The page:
Digital Transformation in Banks: A Tsunami of Change Coming towards Us

The current trend of digital transformation in banks is significantly changing the banks’ IT domain with far-reaching impact. Signs of the coming-up wave of transformation are clearly visible, while the analysis of the future needs show why these fundamental changes simply cannot be avoided 

There is probably not a single financial institution not being busy currently with digitalization: highly automated processes need to be implemented, the client management and relationship improved, new regulatory requirements integrated and cybersecurity significantly increased. These are only a few of the challenges which are creating headaches for COO’s, CPO’s, CIO’s and Product Managers.

This does not mean, though, that banks are adapting rapidly enough to the changes, nor is there an overwhelming belief that the changes can generate additional monetization to offset the investments in new technologies.

Flashback to 2005

In many ways, today’s challenges are reminding us of the problems from around 15 years ago, when many banks were either running on their own legacy systems or on outdated core banking platforms of third-party providers: neither the solutions nor the vendors were able to react fast enough to regulatory changes or new flexible product requirements. As a result, banks have developed a good amount of dissatisfaction over the years. «The architecture and the applications are not suited for the future». That was the main message shortly after the turn of the millennium.

Can Old Software Learn New Tricks?
Today, again, bank managers and board members are seriously doubting whether the current systems, developed mostly in the last century, can fulfill future requirements. Additionally, the vast amount of active applications and interfaces significantly increases the complexity and maintenance of the systems, when exactly the opposite is needed. 

Moreover, nowadays banks are facing other disruptive factors: movers and shakers like Revolut, N26, Apple, Amazon, Google, and Walmart are demanding a piece of the global financial market cake. Aiming for specific niches like online payments, business rules, and robo-advisers, they are basically trying to win new clients with attractive front-end solutions, “best user experience” and lower costs. As a result, this is increasing the pressure on the existing traditional banks to reach the level of their new competitors in a timely manner. The majority of banks are aware of the situation and willing to react. Unfortunately, the limited capacity of the IT vendors and the high cost of the solutions they offer will make it impossible for many financial institutions to confront the competitors promptly and comprehensively. In other words, their hands are tied and the initiative to act is clearly with their rivals, who dispose of relevant tools, quickly adapt to their clients’ needs and present a fast time-to-market delivery of new products. Established banks don’t really have another choice other than to ask themselves how to prepare for the future so they can stay successful and survive in an ever-changing market.

Are Bank’s Facing Extinction?

Banks’ ability to react within weeks or even days to their clients’ new requirements for new products and services are a matter of survival. A bank’s technology unit should never be the bottleneck on the way to success. They must find and implement solutions allowing them to be fast and agile in a clearly more complex world.

I hear a lot of people saying that all products should be standardized first. In some cases, this argument can make sense, at least when the client is not affected by this. But overall, our world is pointing exactly in the other direction as the overwhelming majority of clients are asking for more and more adaptation to their very specific needs. In the area of asset management, for example, some clients will not purchase shares of companies manufacturing weapons or producing oil. Taking these clients seriously means that we need systems that can deal with the automated processing of these specific expectations in a fast and simple way – a requirement that can currently not be fulfilled by most banking systems.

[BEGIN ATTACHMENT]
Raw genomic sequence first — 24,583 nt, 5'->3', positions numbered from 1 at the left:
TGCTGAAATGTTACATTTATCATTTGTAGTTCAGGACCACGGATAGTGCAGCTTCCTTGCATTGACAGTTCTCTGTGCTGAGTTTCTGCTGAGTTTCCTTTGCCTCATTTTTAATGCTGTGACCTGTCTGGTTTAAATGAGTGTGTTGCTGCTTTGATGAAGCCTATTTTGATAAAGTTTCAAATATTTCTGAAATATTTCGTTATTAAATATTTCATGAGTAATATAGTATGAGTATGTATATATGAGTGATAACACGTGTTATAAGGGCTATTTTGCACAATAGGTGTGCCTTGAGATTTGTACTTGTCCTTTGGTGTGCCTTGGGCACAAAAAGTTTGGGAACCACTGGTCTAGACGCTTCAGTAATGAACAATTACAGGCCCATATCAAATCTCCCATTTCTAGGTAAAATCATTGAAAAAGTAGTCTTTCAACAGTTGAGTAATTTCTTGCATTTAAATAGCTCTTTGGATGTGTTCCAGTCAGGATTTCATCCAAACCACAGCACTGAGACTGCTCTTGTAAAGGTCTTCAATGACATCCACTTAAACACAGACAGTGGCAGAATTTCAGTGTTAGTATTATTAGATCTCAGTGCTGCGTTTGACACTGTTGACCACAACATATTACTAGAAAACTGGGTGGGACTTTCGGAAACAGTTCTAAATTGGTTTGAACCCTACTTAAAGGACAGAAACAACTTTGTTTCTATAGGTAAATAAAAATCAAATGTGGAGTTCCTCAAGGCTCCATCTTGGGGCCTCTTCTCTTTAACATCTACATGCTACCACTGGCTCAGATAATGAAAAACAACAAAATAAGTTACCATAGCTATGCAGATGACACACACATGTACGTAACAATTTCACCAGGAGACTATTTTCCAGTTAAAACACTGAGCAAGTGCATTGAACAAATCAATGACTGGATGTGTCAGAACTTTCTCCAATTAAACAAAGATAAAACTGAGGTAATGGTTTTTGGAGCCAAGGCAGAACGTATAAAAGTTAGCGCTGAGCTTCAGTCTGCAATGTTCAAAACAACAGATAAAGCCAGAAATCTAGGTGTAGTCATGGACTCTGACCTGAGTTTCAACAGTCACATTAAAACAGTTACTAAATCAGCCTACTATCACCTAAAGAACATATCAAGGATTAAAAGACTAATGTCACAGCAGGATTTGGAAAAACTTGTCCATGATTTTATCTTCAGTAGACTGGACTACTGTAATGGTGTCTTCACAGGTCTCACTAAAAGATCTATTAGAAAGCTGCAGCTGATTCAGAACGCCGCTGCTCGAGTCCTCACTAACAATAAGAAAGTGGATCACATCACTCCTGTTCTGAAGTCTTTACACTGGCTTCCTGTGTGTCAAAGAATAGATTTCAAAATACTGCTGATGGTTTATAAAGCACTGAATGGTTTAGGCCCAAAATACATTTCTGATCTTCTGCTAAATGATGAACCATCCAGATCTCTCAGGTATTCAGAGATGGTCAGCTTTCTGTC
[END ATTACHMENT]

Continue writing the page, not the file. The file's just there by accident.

In addition, banks demand that their IT infrastructure and systems reduce costs. Challengers provoke price wars which shrink the profit margins of banks even further. To survive, therefore, in a time of ever-increasing price competition, retail, private or investment banks are forced to implement a leaner cost base. The competition works with higher volumes but at the same time at a significantly lower cost.

So, what do banks need to do to meet the challenges of the 3rd decade?

  • Face the wave of changes flooding the IT domain of financial institutions and its great impact on their profitability and make significant adjustments, accordingly
  • Adopt IT solutions that enable ultimate flexibility
  • React to changing individual needs with smooth automated processes
  • Implement uncompromising data security solutions
  • Avoid the depreciation of the existing system and the high cost of a migration
  • Realize that the success stories of bank’s disruptors are right around the corner
  • Adapt rapidly to changes, become much more flexible and create new values for their clients

There is so much more to digital transformation than you might think

The first step of digital transformation usually includes transitioning from offline procedures to online ones; however, digital transformation is about so much more than that: it is about revolutionizing the way we address our customers’ needs by using tools that were not available to us just a few years ago.

Let’s take, for example, a digital transformation of an insurance company. Sure, it is a whole lot more comfortable to fill in an online form for an insurance claim than to print it, fill it in manually, and email (or, god forbid, fax) it, but if the form is still processed manually, and it takes weeks to get the refund, the customer is still frustrated. If the whole procedure is done automatically and the customer gets paid within seconds or minutes, well – that’s a different game.